Taekwondo is a wonderful sport, a dynamic martial art and excellent conditiooner of the human body. Taekwondo has attracted
the attention of many all over the world, and there is no doubt that it is currently the most popular martial art in the world.
Taekwondo has been in Africa for the last 30 years. It is currently being taught and practised in 45 countries out of
the 50. Regular competitions have seen it grow even more.
What has attracted so many people to taekwondo? No doubt the spectacular techniques which are displayed in competitions.
Taekwondo demonstrations have shown people just what taekwondo practitioners can do. It's effectiveness as a form of self-defense
is beyond doubt. And it's flexibility and readiness to accept new techniques and recognition of other martial arts have seen
taekwondo gain more respect from other martial artists who end up converting to taekwondo.
All this shows that taekwondo has a real future in Africa. Many African countries have seen the benefit of developing
taekwondo in their countries. It is not a secret that some sports are dominated by some countries. Kenya and Ethiopia dominate
long distances in athletics while West African countries dominate in the short races. We see the same dominance by some countreies
in football, basketball, swimming, rugby, hockey, cricket.....the list is endless.
This has left many smaller counties with no chance of ever winning any medals in major sporting events; until taekwondo
Taekwondo is an Olympic sport, giving it an edge over other nartial arts. The smaller countries which stood no chance
in other disciplines have found themselves on the medal chart through Taekwondo. Good examples are Lesotho, Central African
Republic and Mali.
Sadly not all recognise taekwondo as a potential key player. For one, media houses do not give taekwondo the publicity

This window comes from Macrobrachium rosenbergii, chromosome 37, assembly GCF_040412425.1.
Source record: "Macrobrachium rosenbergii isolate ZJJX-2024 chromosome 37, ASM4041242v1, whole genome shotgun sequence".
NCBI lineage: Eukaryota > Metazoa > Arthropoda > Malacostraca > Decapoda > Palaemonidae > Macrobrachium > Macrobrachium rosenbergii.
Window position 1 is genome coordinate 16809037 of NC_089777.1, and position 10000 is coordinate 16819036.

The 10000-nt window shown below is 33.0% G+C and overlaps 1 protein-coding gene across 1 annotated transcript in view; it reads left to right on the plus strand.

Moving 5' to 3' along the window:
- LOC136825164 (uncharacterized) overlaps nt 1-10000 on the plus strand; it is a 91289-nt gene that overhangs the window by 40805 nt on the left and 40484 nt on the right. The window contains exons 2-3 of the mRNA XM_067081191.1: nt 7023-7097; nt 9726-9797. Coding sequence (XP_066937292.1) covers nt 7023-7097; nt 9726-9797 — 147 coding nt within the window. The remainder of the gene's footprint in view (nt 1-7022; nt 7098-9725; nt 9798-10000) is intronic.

it deserves. Therefore there is still little knowledge of taekwondo trickling down to the masses. In my experience, I have
met many who think taekwondo is satanic, or some strange religion. I have come across many parents who deny their children
the chance to learn taekwondo and prefer other disciplines. And this is more common where the training of girls is concerned
mainly due to traditional beliefs and religion.
Of course these are not the only reasons. One of the boggest problems is lack of qualified instructors. First, there
are many people who think that there is money to be made in taekwondo. We have people who have no knowledge of taekwondo who
usually go to remote areas and claim to offer taekwondo training. Then we have other who have a little training then open
clubs. Other with more training simply go to non locals and offer sub-standard training at high cost.
Then there is a problem of poor leadership. In my 30 years' experience ion taekwondo, I have see, and fought against
poor leadership for a long time. Poor leadership is not just restricted to Kenya. But just like Kenya, there are divisions
in taekwondo in many African countries. Some of the Presidents are a law unto themselves, and will go to any length to muzzle
others. They do not account for assistance received from the WTF or any other institution. They opetare in disregard to their
constitutions and laid-down procedures. The result is that the standards of taekwondo in Africa continue to lag behind the
But all is not lost. There is still afuture in taekwondo in Africa. The African Taekwondo Union, should continue to organise
championships at more regular intervals. It should have it's own Calendar of events. The Calendar of events could have a championship
for juniors, an African Cup on the lines of the WTF World Cup, an Olympic style, which in my opinion should be during the
African championships, the regular 8-players format and an Open championships format which could include Poom-se. Africa could
also be devided into zones which should be encouraged to organise regional championships regularly.
At a different level, I honestly think Taekwondo should be introduced in the Commonwealth Games. There are many English-speaking
countries which have taekwondo. Alternatively, English-speaking countries could start organising their own champ[ionships.
The World Taekwondo Federation and tha African Taekwondo Union could play an important role in cleaning up taekwondo.
The two bodies could demand transparency and accountability from all member federations. They should also demand proper accounting
of all financial or material aid they give to the federations They should also set minimum qualifications to their member
federations for those who want to be instructors, and ensure that these conditions are followed religiously.
These are mmerely my views. I am sure there many with different opinions, but I believe that we all want the same thing;
the development of taekwond and it's success. Why not pool our resourses to achieve this?
KUKIWON BLACKBELT HOLDER